Advances in the treatment of relapsed/refractory chronic lymphocytic leukemia. Annals of hematology Shustik, C., Bence-Bruckler, I., Delage, R., Owen, C. J., Toze, C. L., Coutre, S. 2017; 96 (7): 1185–96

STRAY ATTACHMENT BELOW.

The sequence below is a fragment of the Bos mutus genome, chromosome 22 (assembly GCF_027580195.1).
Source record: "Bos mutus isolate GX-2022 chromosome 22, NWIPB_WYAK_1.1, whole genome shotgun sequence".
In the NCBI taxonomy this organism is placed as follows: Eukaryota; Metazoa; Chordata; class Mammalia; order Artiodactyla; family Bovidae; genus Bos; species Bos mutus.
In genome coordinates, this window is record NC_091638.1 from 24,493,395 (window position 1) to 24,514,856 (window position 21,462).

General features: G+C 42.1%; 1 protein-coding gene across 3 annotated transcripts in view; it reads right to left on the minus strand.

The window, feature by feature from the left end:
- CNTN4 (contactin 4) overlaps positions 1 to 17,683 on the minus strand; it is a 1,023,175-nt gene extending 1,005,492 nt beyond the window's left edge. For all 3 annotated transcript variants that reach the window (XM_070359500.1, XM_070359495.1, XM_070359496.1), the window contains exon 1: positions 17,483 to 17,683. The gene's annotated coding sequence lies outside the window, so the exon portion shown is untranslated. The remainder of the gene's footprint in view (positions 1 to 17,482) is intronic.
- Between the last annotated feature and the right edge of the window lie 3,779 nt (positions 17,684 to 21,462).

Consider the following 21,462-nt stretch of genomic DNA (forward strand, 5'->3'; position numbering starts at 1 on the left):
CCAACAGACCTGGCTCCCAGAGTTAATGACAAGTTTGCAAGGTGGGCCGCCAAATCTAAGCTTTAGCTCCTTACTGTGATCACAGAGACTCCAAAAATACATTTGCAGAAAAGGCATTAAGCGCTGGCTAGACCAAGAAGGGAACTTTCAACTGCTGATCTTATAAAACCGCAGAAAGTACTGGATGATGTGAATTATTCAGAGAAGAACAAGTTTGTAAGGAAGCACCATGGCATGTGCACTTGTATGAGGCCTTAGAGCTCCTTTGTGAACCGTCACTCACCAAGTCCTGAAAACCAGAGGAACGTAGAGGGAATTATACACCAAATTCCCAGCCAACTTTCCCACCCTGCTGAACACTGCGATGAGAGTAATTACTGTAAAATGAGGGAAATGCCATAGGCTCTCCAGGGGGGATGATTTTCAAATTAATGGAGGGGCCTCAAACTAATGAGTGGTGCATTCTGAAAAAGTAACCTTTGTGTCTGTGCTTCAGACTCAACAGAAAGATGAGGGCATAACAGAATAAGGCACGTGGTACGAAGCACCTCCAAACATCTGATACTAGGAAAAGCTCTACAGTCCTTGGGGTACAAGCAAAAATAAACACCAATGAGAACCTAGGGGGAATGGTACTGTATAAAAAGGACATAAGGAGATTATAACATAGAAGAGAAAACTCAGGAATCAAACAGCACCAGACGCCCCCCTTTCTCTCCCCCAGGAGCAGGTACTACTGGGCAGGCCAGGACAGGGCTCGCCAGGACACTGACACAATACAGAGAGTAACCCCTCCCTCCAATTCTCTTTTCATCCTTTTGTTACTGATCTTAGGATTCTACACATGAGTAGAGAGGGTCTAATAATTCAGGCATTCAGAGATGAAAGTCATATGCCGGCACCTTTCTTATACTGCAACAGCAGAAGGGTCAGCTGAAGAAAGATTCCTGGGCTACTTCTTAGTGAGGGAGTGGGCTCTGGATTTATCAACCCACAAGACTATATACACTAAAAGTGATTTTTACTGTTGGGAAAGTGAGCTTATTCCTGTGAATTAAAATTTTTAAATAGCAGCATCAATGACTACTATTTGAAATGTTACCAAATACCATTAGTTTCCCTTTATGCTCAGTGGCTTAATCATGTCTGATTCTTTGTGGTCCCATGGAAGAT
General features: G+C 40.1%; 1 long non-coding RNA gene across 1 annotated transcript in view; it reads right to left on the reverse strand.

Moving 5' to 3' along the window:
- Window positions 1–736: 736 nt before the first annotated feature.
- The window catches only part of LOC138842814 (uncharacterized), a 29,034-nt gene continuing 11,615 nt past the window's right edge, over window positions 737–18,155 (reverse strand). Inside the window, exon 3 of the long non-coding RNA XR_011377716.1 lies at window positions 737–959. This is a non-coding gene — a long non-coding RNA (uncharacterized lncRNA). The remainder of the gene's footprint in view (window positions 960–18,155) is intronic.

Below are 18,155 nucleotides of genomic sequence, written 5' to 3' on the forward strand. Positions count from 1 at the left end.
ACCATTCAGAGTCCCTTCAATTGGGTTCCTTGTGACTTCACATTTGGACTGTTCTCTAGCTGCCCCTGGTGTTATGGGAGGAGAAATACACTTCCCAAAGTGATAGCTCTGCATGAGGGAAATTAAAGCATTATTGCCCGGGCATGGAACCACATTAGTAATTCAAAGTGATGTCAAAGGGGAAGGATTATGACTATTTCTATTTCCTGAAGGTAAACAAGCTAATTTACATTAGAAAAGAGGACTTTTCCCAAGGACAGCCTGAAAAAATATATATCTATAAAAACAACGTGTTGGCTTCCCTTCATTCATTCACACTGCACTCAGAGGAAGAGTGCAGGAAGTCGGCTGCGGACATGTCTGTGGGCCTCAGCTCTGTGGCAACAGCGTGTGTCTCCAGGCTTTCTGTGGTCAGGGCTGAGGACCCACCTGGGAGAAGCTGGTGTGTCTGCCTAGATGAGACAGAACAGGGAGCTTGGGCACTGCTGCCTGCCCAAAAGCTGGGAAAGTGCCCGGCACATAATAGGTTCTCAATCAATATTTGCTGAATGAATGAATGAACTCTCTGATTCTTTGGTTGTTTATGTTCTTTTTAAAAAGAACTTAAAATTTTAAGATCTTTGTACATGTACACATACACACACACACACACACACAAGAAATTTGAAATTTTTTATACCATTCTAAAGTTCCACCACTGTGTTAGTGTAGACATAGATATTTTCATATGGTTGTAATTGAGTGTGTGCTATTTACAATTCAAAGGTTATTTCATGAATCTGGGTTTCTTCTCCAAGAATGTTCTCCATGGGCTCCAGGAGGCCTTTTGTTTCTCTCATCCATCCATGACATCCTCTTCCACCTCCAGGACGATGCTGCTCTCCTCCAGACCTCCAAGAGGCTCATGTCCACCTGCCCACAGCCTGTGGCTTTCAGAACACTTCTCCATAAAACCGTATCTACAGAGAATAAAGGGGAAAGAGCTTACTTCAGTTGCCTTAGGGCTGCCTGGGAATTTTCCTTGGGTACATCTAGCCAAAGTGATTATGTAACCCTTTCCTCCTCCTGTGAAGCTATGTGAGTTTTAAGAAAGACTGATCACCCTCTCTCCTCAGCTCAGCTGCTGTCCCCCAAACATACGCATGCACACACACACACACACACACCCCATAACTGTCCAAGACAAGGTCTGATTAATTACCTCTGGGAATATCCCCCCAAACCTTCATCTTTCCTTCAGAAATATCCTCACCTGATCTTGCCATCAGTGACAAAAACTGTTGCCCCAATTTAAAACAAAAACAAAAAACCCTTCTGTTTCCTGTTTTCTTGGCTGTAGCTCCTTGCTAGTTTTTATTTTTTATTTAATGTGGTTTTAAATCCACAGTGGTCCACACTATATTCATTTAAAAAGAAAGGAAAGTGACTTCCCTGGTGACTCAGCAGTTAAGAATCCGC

Treatment of chronic lymphocytic leukemia (CLL) has advanced with the introduction of chemoimmunotherapy (CIT) agents that have improved the outcomes of frontline therapy. However, most treated patients will relapse and require subsequent therapy. This review focuses on recent advances in the treatment of relapsed or refractory CLL. Until recently, treatment options for relapsed CLL were of limited efficacy. Retreatment with fludarabine, cyclophosphamide, and rituximab (FCR) was recommended for patients with a durable response to first-line FCR, although acquired genetic aberrations, impaired marrow reserve, and comorbidities often made this suboptimal therapy for many patients. New options include two agents targeting B cell receptor (BCR) signaling pathways (ibrutinib and idelalisib) and a B cell lymphoma-2 (BCL-2) inhibitor (venetoclax). Allogeneic hematopoietic stem cell transplantation (HSCT) remains a potentially curative option for younger patients with a suitable donor.

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